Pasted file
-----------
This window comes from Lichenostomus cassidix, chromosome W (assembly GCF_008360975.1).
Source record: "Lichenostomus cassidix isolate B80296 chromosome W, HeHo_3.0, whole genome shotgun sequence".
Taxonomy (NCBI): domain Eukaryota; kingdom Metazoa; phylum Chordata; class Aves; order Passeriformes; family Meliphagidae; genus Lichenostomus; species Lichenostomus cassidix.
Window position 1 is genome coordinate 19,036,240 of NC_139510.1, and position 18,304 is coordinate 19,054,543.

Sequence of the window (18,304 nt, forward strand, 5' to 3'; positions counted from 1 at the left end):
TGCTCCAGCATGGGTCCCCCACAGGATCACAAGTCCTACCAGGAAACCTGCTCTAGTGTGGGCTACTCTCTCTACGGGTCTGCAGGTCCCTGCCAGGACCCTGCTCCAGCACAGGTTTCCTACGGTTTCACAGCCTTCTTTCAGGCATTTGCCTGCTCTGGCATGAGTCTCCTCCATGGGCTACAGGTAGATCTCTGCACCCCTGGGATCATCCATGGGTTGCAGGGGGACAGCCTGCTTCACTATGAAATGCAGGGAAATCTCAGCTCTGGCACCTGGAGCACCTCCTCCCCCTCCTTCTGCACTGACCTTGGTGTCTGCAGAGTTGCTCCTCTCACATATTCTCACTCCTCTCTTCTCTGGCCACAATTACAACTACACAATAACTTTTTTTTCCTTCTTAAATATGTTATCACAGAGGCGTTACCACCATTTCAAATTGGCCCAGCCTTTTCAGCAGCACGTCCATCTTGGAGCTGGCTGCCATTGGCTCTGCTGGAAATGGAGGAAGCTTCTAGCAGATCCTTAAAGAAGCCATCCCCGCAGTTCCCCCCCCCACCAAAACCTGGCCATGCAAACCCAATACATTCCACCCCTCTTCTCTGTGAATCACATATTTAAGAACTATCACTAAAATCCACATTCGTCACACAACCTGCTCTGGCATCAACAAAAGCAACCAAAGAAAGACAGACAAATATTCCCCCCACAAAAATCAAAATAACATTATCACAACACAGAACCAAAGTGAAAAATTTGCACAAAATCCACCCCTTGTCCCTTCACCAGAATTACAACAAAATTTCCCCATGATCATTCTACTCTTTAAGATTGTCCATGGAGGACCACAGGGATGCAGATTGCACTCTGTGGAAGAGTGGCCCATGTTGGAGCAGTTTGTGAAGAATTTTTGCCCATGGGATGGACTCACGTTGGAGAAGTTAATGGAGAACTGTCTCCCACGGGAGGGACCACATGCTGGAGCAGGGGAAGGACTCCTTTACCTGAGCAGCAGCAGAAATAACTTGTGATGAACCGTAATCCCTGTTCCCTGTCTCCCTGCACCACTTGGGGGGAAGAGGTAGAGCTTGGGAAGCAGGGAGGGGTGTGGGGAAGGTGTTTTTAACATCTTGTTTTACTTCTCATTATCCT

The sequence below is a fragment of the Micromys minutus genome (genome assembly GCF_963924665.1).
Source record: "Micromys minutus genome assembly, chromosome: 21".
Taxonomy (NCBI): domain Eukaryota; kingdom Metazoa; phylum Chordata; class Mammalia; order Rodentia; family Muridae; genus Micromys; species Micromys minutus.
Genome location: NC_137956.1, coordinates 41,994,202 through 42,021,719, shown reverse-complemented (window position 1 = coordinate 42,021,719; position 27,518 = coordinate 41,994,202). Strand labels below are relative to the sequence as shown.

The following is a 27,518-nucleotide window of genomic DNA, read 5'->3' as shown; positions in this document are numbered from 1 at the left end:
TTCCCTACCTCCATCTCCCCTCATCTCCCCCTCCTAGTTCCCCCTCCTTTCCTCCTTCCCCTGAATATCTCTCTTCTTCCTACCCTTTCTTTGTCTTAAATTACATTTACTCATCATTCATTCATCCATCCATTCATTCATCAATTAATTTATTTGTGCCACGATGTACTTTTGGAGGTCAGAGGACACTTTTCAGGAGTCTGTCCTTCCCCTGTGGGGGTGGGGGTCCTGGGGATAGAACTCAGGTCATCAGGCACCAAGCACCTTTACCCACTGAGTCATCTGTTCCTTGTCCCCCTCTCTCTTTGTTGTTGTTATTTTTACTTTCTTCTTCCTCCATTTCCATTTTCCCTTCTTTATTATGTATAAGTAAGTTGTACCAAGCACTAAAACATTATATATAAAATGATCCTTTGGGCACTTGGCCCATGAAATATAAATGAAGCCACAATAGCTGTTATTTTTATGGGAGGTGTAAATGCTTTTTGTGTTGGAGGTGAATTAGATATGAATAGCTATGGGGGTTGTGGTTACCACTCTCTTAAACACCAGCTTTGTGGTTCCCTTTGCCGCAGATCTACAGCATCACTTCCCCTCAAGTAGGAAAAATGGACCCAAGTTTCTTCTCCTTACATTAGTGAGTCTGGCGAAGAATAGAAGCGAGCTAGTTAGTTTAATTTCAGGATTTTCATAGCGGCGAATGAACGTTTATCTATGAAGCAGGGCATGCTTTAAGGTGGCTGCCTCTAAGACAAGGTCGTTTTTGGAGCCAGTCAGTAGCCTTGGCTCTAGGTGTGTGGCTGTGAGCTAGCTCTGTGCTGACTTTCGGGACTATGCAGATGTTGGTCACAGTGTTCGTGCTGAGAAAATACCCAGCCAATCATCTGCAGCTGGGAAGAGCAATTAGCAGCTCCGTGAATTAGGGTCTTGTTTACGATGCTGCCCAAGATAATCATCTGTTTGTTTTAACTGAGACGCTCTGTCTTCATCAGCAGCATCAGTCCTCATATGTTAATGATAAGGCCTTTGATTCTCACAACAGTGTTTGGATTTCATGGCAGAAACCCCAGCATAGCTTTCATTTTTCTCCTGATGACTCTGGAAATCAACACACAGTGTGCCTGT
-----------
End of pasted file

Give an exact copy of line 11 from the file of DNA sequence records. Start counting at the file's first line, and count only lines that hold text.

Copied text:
The following is a 27,518-nucleotide window of genomic DNA, read 5'->3' as shown; positions in this document are numbered from 1 at the left end: